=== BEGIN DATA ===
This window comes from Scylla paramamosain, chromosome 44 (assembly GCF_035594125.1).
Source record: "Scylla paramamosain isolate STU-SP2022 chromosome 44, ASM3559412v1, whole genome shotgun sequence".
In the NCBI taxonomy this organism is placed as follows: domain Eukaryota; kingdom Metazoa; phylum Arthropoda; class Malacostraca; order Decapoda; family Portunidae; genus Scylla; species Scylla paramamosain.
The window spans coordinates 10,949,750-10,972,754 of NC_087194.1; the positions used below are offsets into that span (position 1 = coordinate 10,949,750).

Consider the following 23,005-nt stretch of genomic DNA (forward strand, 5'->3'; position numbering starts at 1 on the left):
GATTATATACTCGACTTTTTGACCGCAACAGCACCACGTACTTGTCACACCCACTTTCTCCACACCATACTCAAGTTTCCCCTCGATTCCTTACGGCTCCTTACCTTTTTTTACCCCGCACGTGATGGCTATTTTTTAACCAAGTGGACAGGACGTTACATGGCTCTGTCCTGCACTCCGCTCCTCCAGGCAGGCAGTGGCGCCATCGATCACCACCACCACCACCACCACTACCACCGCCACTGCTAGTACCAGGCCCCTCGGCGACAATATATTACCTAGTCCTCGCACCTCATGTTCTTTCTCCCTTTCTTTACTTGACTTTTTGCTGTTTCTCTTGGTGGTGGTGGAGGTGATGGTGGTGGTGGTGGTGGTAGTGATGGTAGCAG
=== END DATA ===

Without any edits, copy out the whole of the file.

This window comes from Scylla paramamosain, chromosome 44 (assembly GCF_035594125.1).
Source record: "Scylla paramamosain isolate STU-SP2022 chromosome 44, ASM3559412v1, whole genome shotgun sequence".
In the NCBI taxonomy this organism is placed as follows: domain Eukaryota; kingdom Metazoa; phylum Arthropoda; class Malacostraca; order Decapoda; family Portunidae; genus Scylla; species Scylla paramamosain.
The window spans coordinates 10,949,750-10,972,754 of NC_087194.1; the positions used below are offsets into that span (position 1 = coordinate 10,949,750).

Consider the following 23,005-nt stretch of genomic DNA (forward strand, 5'->3'; position numbering starts at 1 on the left):
GATTATATACTCGACTTTTTGACCGCAACAGCACCACGTACTTGTCACACCCACTTTCTCCACACCATACTCAAGTTTCCCCTCGATTCCTTACGGCTCCTTACCTTTTTTTACCCCGCACGTGATGGCTATTTTTTAACCAAGTGGACAGGACGTTACATGGCTCTGTCCTGCACTCCGCTCCTCCAGGCAGGCAGTGGCGCCATCGATCACCACCACCACCACCACCACTACCACCGCCACTGCTAGTACCAGGCCCCTCGGCGACAATATATTACCTAGTCCTCGCACCTCATGTTCTTTCTCCCTTTCTTTACTTGACTTTTTGCTGTTTCTCTTGGTGGTGGTGGAGGTGATGGTGGTGGTGGTGGTGGTAGTGATGGTAGCAG